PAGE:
Owning a Pet May Protect You from Heart Disease

Updated:Feb 3,2014

Pets  and Heart DiseaseOwning a pet — particularly a dog — could help lower your risk of heart disease.

“Over the last decade or so there have been periodic reports on the association between pet ownership and cardiovascular risk,” said Dr. Glenn N. Levine, a cardiologist with the Michael E. DeBakey Veterans Administration Medical Center in Houston and lead author of a new scientific statement by the AHA which looked at the influence of pets on heart health.

Owning pets is associated with reducing your risk of heart disease, and there are a variety of reasons that may be at work that influence this relationship. It may be that healthier people are more likely to be pet owners or that people with dogs tend to exercise more. Pets also play a role in providing social support to their owners, which is an important factor in helping you stick with a new habit or adopting a new healthy behavior.

Pets and Physical Activity
Most of the studies focused on dogs and heart disease. “Not surprisingly, dog owners who walk their dogs are more likely to achieve the recommended level of physical activity than dog owners who do not walk their dogs,” according to the study. “Unfortunately, a significant proportion of dog owners do not regularly walk their dogs.”

In one study, more than 5,200 Japanese adult dog owners engaged in significantly more walking and physical activity than non-dog owners, and were 54 percent more likely to get the recommended level of physical activity.
Several studies also looked at whether physical activity increased after someone adopted a pet.

“A prospective cohort study of people who adopted either a dog or a cat from an animal shelter found a marked and sustained increase in the number and duration of recreational walks among those who adopted a dog, but no or little change among those who adopted a cat or no pet,” the study says.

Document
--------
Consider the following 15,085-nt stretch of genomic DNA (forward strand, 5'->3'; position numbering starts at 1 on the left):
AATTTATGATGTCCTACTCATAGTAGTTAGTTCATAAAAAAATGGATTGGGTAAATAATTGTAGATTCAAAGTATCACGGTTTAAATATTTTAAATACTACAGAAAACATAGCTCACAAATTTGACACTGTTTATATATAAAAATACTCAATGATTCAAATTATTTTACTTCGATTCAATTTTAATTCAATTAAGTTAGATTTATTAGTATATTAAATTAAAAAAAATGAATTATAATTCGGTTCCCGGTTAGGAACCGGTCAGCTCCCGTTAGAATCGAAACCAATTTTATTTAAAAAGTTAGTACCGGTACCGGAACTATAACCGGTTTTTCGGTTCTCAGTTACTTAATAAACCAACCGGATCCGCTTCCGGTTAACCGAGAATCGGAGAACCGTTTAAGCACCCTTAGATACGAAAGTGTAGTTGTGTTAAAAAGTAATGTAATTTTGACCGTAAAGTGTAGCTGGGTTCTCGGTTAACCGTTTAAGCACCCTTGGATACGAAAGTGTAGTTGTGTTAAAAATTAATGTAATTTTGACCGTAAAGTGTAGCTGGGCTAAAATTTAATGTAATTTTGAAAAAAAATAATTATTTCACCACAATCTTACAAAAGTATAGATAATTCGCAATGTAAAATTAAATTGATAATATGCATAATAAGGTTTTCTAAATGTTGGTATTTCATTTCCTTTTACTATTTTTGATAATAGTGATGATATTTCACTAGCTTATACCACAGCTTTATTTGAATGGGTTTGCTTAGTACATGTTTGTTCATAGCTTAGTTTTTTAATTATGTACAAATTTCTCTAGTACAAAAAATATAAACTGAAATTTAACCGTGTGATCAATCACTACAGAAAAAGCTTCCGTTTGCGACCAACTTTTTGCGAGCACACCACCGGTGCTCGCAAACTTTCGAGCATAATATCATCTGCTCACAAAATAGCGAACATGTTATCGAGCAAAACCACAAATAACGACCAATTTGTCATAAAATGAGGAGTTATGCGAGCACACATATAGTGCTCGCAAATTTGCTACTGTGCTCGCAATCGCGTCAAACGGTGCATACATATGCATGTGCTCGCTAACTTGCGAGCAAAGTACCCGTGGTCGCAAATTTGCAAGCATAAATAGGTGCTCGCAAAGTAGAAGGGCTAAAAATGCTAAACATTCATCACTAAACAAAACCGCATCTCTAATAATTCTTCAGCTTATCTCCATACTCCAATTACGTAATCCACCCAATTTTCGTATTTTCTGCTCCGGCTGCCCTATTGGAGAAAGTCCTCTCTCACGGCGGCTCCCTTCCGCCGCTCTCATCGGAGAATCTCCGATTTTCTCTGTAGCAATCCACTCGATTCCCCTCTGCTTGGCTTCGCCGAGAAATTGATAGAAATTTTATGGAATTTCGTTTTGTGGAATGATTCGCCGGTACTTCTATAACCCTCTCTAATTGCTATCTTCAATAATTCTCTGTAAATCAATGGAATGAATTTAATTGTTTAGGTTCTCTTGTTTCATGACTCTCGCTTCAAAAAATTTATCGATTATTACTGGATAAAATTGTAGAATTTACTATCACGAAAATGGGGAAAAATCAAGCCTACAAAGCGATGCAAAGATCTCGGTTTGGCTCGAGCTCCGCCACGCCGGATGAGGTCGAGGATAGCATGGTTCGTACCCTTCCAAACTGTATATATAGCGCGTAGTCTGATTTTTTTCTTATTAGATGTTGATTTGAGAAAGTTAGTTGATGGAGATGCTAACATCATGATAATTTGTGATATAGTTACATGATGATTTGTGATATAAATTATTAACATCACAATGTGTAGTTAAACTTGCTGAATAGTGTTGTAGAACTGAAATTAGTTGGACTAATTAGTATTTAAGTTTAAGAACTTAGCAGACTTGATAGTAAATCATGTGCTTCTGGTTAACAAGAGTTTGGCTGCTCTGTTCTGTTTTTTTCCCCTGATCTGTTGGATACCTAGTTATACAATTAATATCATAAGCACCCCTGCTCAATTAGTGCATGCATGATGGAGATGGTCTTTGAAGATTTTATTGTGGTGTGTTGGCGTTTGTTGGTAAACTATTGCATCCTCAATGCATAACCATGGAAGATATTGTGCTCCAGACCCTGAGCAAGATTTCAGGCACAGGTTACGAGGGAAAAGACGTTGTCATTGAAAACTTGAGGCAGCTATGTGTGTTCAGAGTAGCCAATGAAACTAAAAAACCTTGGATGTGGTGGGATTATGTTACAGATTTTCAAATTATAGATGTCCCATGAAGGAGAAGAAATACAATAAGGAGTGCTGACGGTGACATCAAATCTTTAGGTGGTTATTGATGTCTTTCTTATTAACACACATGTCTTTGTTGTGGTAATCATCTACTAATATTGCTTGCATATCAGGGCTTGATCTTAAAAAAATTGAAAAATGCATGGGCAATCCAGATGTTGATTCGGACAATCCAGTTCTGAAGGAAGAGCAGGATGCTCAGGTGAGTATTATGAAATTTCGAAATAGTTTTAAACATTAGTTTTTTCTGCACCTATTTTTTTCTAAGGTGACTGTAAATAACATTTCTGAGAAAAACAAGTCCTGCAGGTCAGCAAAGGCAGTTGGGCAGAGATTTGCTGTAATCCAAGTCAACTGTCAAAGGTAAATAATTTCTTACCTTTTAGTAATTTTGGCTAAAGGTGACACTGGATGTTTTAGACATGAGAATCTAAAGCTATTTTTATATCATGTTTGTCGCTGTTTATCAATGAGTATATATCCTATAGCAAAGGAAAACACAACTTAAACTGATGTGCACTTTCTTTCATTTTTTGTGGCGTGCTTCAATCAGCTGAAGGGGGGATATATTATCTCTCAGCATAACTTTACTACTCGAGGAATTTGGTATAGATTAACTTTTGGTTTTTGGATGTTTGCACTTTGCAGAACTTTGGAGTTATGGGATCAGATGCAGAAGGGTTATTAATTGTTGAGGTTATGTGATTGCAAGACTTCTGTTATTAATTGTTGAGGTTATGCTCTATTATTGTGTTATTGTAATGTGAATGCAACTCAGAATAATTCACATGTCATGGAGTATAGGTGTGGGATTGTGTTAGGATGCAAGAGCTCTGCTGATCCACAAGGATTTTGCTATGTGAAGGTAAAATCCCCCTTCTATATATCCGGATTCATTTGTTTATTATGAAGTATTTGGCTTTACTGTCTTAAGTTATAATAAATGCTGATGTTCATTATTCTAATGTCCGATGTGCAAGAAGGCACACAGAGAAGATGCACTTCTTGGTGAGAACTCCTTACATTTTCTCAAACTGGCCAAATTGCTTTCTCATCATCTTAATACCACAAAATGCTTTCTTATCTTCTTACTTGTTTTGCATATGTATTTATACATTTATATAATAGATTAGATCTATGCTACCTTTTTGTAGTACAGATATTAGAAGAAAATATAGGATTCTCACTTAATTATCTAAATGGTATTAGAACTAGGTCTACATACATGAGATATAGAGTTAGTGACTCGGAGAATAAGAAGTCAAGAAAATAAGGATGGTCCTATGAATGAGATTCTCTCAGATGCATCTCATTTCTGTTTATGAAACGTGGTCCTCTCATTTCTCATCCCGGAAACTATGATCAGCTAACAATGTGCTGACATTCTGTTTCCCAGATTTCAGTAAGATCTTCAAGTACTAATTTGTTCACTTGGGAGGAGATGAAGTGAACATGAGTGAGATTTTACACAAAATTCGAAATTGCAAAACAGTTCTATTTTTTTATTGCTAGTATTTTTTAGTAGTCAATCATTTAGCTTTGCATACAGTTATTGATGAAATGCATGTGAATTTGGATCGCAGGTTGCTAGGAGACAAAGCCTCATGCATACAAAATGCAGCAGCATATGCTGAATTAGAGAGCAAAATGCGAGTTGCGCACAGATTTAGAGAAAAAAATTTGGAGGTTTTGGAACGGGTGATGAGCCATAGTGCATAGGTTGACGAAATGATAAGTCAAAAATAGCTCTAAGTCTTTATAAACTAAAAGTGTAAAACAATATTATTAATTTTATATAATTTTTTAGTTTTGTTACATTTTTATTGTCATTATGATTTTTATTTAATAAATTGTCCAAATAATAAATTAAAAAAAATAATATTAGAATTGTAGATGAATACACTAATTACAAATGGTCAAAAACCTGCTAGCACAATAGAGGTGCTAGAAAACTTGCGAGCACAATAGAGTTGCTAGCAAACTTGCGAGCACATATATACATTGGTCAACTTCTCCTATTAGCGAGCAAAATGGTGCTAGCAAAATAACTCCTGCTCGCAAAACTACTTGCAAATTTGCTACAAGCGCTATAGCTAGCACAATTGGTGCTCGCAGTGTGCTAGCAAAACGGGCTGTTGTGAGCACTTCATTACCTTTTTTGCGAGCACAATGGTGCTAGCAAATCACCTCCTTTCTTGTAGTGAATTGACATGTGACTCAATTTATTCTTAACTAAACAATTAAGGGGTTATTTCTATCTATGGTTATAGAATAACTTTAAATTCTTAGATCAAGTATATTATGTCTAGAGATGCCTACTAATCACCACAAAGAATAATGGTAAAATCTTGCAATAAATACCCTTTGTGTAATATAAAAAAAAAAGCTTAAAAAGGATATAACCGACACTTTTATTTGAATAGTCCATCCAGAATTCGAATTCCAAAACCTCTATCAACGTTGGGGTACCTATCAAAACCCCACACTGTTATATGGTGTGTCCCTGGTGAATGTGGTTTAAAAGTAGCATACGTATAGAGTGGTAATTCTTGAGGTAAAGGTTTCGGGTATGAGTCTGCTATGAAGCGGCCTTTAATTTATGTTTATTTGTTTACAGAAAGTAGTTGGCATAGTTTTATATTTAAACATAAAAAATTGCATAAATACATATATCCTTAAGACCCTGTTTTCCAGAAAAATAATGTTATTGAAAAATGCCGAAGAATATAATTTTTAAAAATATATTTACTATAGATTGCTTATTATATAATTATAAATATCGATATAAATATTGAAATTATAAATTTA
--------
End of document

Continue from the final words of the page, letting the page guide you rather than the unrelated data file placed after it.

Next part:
It’s unclear whether the results are because dogs are the pets most commonly owned and studied, if dogs are the pet most likely to increase their owner’s physical activity or because of additional beneficial effects of dog ownership.
According to statistics provided by the Humane Society of the United States, Americans own about 78.2 million dogs and 86.4 million cats.

Pets and Healthy Numbers
Only a modest amount of data was available to show the relationship between pet ownership and modestly lower cholesterol and triglyceride levels, and that people with pets and cardiovascular disease were more likely to survive heart attacks. Levine, an American Heart Association volunteer, emphasized that people should not adopt a pet solely to reduce their risk of heart disease.

“The primary purpose of pet adoption or rescue should be to provide the pet a loving home and to derive enjoyment from the pet,” he wrote. Whether or not you have a pet, physical activity can help you lead a healthier life. Find out more about walking for your health.

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